Armenia’s Lingering Fears: The Threat of Azerbaijani Invasion

Armenia’s ambassador to the European Union, Tigran Balayan, has expressed concerns about Azerbaijan’s preparations for an invasion within weeks, while Prime Minister Nikol Pashinyan has stated that the risk is “extremely low” and there is no military buildup on either side of the border. The mixed messaging from Yerevan suggests that Balayan is trying to create a sense of urgency while Pashinyan aims to reduce tensions.

The concern is around Azerbaijan’s “Zangezur Corridor” project, which aims to gain land access to its exclave Nakhchivan through Armenian territory. Thomas de Waal, a renowned Caucasus researcher, has described the corridor as the “next big issue” and suggests that Russia, Azerbaijan, and Turkey all have their own interests in its creation and that it may be taken by force. Armenia agreed to facilitate movement between mainland Azerbaijan and Nakhchivan when it signed the Russia-brokered ceasefire that ended the Second Nagorno-Karabakh War in November 2020.

Azerbaijan initially sought a seamless corridor through Armenia’s southern Syunik Region, but this was later softened by President Ilham Aliyev’s proposal to establish Armenian checkpoints on either end of the Zangezur Corridor. This was seen as a move towards establishing full control over Karabakh. Azerbaijan unilaterally set up a checkpoint at Lachin, formalizing the blockade of Nagorno-Karabakh. Last month, Baku’s lightning offensive to retake Nagorno-Karabakh led to the emptying of the region’s 100,000-some Armenian population.

Now, the priority of the Zangezur corridor for Azerbaijan is not an immediate concern. The country is pursuing an alternate corridor through Iran, whose territory traditionally forms the main overland route from Azerbaijan to Nakhchivan. The new route will be considerably shorter, starting near the Armenian border in Zangilan, a territory Azerbaijan recaptured in 2020. Iran has always opposed the Zangezur Corridor idea, warning against changes to regional borders or the establishment of a “pan-Turkic” or “NATO” corridor along its northern frontier.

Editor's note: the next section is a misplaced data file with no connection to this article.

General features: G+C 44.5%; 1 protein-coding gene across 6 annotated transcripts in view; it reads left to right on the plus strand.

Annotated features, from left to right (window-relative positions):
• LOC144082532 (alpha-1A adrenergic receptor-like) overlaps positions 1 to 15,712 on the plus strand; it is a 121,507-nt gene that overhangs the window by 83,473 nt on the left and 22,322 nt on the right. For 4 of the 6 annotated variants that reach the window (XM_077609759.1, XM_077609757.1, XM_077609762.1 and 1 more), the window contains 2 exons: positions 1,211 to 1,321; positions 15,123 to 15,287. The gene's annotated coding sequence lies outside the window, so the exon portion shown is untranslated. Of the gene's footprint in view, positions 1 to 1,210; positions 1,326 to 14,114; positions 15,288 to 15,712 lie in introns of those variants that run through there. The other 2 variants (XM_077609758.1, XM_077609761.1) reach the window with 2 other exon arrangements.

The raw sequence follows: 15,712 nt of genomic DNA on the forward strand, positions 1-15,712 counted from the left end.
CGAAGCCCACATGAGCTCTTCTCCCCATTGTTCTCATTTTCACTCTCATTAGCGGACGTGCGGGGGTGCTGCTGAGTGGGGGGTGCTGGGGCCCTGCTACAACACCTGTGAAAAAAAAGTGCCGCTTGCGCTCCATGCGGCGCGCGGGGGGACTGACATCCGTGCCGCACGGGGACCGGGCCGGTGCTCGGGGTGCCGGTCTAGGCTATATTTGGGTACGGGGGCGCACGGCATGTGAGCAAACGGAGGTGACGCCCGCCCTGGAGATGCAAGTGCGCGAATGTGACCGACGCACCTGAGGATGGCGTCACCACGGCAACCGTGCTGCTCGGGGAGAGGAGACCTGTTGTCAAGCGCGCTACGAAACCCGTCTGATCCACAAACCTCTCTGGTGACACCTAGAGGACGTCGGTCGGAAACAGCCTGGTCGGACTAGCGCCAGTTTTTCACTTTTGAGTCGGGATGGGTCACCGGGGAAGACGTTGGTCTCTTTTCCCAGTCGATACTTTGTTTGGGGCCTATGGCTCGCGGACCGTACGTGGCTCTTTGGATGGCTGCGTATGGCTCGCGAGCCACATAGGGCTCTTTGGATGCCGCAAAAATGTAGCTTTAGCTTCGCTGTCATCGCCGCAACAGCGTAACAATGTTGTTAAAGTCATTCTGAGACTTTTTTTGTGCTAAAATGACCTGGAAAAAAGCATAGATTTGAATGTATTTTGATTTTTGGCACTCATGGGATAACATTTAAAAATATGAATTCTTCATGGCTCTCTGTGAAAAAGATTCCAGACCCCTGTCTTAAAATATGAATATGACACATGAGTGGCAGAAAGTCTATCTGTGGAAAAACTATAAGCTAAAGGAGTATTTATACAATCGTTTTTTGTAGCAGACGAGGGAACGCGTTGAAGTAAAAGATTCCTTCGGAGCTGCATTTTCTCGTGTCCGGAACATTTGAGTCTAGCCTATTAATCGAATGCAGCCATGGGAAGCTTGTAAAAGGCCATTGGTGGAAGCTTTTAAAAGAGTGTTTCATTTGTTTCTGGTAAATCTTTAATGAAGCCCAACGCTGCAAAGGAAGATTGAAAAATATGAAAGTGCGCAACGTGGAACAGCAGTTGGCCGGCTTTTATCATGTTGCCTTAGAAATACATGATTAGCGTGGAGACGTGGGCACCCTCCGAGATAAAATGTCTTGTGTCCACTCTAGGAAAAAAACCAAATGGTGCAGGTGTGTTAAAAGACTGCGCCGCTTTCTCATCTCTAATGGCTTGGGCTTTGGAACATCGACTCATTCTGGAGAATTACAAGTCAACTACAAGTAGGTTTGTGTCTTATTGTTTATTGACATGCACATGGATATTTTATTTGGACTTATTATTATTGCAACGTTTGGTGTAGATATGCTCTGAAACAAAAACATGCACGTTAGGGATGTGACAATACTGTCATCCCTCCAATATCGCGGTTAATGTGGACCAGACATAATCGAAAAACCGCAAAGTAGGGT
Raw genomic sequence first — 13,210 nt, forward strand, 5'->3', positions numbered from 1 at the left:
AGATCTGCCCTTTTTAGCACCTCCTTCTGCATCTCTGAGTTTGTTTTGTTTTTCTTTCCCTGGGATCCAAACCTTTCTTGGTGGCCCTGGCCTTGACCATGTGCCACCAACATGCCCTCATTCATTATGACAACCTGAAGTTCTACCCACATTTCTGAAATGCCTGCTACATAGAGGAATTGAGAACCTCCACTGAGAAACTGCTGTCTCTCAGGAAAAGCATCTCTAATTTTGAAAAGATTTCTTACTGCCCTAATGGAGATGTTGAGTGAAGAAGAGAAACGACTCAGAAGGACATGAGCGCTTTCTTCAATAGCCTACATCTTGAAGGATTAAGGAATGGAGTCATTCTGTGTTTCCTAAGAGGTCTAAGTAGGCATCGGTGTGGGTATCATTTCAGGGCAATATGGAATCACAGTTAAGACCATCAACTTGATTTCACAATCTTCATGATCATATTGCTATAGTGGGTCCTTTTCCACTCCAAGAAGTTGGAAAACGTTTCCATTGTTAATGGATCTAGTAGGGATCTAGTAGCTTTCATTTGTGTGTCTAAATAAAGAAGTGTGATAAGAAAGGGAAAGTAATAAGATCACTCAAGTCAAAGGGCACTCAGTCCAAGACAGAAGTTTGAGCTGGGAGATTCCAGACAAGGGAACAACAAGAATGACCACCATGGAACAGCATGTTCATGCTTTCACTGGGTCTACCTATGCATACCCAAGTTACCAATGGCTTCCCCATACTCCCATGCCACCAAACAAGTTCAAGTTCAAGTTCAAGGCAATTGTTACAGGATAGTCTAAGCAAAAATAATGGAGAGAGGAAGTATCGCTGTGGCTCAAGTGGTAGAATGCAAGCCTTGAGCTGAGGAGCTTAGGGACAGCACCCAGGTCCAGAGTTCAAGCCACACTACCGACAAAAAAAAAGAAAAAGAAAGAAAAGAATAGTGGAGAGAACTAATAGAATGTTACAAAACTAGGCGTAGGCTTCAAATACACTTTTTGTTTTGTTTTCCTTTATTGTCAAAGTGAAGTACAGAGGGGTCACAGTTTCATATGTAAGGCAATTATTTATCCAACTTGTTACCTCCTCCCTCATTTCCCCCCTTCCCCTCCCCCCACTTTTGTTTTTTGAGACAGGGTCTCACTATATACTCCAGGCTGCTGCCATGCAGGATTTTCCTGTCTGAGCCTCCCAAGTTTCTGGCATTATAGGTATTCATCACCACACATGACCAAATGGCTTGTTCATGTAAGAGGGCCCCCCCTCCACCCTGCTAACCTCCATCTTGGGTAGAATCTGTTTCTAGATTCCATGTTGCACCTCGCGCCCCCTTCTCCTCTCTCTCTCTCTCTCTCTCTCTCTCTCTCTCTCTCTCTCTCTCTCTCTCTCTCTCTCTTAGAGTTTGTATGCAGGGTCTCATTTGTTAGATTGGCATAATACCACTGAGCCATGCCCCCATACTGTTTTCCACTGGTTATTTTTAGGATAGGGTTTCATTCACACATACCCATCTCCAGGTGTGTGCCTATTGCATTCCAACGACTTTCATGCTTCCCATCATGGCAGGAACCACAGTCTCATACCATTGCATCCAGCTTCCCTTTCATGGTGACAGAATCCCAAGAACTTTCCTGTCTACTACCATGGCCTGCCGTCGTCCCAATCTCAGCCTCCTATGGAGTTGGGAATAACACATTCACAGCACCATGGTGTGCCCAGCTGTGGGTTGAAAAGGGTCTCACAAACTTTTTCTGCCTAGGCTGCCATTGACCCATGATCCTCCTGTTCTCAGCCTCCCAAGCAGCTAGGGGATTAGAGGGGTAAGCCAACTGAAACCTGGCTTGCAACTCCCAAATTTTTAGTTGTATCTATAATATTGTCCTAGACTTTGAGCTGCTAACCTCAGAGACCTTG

Azerbaijani analyst Fuad Shahbazov asserts that there has been a significant policy shift from Baku. The Zangezur Corridor project, a new transit route between Azerbaijan and Iran, is expected to be implemented without Armenia’s Syunik province, according to a source. This comes amid concerns that Azerbaijan respects Armenia’s territorial integrity and does not plan to invade.

Some argue that an Armenian invasion could threaten Baku’s West-West relations, as the EU and U.S. have not prevented Azerbaijan from recapturing Karabakh. Armenian security analyst Nerses Kopalyan believes that the visit to Armenia by USAID head Samantha Power was to ensure that Azerbaijan does not attack Armenia properly. However, many in Armenia remain apprehensive, as Azerbaijan has made several incursions into Armenian territory since the 2020 war, holding an estimated 215 square kilometres of its territory.

Baku is discussing the concept of “Western Azerbaijan,” which suggests that some of Armenia’s territory is actually Azerbaijani. Turkey, Azerbaijan’s strategic ally, has also been seen as trying to tie the Armenia-Turkey normalization process to the opening of the Zangezur corridor. However, Ankara’s exact position and understanding of the corridor are hard to discern.

Armenian President Pashinyan has expressed his readiness to open “roads for Azerbaijan and Turkey,” but he insists on maintaining Armenia’s sovereignty and preventing any third power from controlling its territory. Russia disagrees, stating that Armenia should follow the terms of the 2020 trilateral agreement, which states border troops will oversee transport connections. Azerbaijani side believes that ambiguity in the text does not change the fundamental nature of the provision in the 2020 agreement.

Poghosyan speculates that a new conflict could occur if Azerbaijan initiates a conflict and Russia intervenes. This could lead to an ambiguous situation, with some arguing that Russia pushed Armenia to provide a corridor, while others argue that there was no mention of a corridor in the November 2020 document.

Aliyev may claim that Azerbaijan forced Armenia to provide a corridor, but Pashinyan could argue that this is not a corridor, as it will be under Armenian control. Pashinyan could also argue that Russia, Turkey, and Azerbaijan jointly forced Armenia to provide a corridor, proving that Russia is not an ally of Armenia and is Armenia’s adversary.

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